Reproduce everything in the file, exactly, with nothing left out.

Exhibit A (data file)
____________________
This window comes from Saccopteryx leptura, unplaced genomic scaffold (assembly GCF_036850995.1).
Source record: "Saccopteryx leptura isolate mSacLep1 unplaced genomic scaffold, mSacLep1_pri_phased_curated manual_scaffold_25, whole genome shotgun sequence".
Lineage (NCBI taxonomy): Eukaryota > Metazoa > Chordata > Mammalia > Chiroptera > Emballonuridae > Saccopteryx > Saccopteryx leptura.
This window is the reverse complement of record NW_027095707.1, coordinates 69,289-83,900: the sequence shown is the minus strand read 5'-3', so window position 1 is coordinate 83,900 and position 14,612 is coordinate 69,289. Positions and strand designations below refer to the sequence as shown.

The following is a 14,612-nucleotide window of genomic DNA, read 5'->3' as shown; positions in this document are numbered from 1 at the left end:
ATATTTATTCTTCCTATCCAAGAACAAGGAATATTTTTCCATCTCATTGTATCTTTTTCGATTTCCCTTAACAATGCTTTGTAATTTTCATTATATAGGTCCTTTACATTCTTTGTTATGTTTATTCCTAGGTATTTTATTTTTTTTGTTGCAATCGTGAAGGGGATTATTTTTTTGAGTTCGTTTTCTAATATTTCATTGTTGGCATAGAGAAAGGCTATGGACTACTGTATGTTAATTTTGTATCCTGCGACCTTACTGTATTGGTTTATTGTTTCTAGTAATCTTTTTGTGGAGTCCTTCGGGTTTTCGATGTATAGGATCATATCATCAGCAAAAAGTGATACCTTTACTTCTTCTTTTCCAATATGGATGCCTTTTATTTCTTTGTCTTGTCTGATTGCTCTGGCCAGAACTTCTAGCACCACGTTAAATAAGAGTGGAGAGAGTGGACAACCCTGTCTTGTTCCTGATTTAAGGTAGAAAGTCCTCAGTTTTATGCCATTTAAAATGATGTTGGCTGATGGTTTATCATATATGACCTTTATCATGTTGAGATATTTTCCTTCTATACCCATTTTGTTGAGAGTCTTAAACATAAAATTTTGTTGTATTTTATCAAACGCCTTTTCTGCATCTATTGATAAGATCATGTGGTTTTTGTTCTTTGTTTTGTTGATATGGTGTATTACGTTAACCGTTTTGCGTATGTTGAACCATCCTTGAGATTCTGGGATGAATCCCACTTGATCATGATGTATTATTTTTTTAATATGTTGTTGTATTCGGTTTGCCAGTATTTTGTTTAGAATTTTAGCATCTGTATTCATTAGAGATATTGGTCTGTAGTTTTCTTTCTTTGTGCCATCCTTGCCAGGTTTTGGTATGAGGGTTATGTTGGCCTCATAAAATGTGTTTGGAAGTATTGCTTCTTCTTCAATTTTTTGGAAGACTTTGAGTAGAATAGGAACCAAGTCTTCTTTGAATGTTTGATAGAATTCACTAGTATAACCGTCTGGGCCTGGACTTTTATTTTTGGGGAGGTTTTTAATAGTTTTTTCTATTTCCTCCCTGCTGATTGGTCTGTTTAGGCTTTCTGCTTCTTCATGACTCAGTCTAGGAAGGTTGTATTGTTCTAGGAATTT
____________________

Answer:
This window comes from Saccopteryx leptura, unplaced genomic scaffold (assembly GCF_036850995.1).
Source record: "Saccopteryx leptura isolate mSacLep1 unplaced genomic scaffold, mSacLep1_pri_phased_curated manual_scaffold_25, whole genome shotgun sequence".
Lineage (NCBI taxonomy): Eukaryota > Metazoa > Chordata > Mammalia > Chiroptera > Emballonuridae > Saccopteryx > Saccopteryx leptura.
This window is the reverse complement of record NW_027095707.1, coordinates 69,289-83,900: the sequence shown is the minus strand read 5'-3', so window position 1 is coordinate 83,900 and position 14,612 is coordinate 69,289. Positions and strand designations below refer to the sequence as shown.

The following is a 14,612-nucleotide window of genomic DNA, read 5'->3' as shown; positions in this document are numbered from 1 at the left end:
ATATTTATTCTTCCTATCCAAGAACAAGGAATATTTTTCCATCTCATTGTATCTTTTTCGATTTCCCTTAACAATGCTTTGTAATTTTCATTATATAGGTCCTTTACATTCTTTGTTATGTTTATTCCTAGGTATTTTATTTTTTTTGTTGCAATCGTGAAGGGGATTATTTTTTTGAGTTCGTTTTCTAATATTTCATTGTTGGCATAGAGAAAGGCTATGGACTACTGTATGTTAATTTTGTATCCTGCGACCTTACTGTATTGGTTTATTGTTTCTAGTAATCTTTTTGTGGAGTCCTTCGGGTTTTCGATGTATAGGATCATATCATCAGCAAAAAGTGATACCTTTACTTCTTCTTTTCCAATATGGATGCCTTTTATTTCTTTGTCTTGTCTGATTGCTCTGGCCAGAACTTCTAGCACCACGTTAAATAAGAGTGGAGAGAGTGGACAACCCTGTCTTGTTCCTGATTTAAGGTAGAAAGTCCTCAGTTTTATGCCATTTAAAATGATGTTGGCTGATGGTTTATCATATATGACCTTTATCATGTTGAGATATTTTCCTTCTATACCCATTTTGTTGAGAGTCTTAAACATAAAATTTTGTTGTATTTTATCAAACGCCTTTTCTGCATCTATTGATAAGATCATGTGGTTTTTGTTCTTTGTTTTGTTGATATGGTGTATTACGTTAACCGTTTTGCGTATGTTGAACCATCCTTGAGATTCTGGGATGAATCCCACTTGATCATGATGTATTATTTTTTTAATATGTTGTTGTATTCGGTTTGCCAGTATTTTGTTTAGAATTTTAGCATCTGTATTCATTAGAGATATTGGTCTGTAGTTTTCTTTCTTTGTGCCATCCTTGCCAGGTTTTGGTATGAGGGTTATGTTGGCCTCATAAAATGTGTTTGGAAGTATTGCTTCTTCTTCAATTTTTTGGAAGACTTTGAGTAGAATAGGAACCAAGTCTTCTTTGAATGTTTGATAGAATTCACTAGTATAACCGTCTGGGCCTGGACTTTTATTTTTGGGGAGGTTTTTAATAGTTTTTTCTATTTCCTCCCTGCTGATTGGTCTGTTTAGGCTTTCTGCTTCTTCATGACTCAGTCTAGGAAGGTTGTATTGTTCTAGGAATTT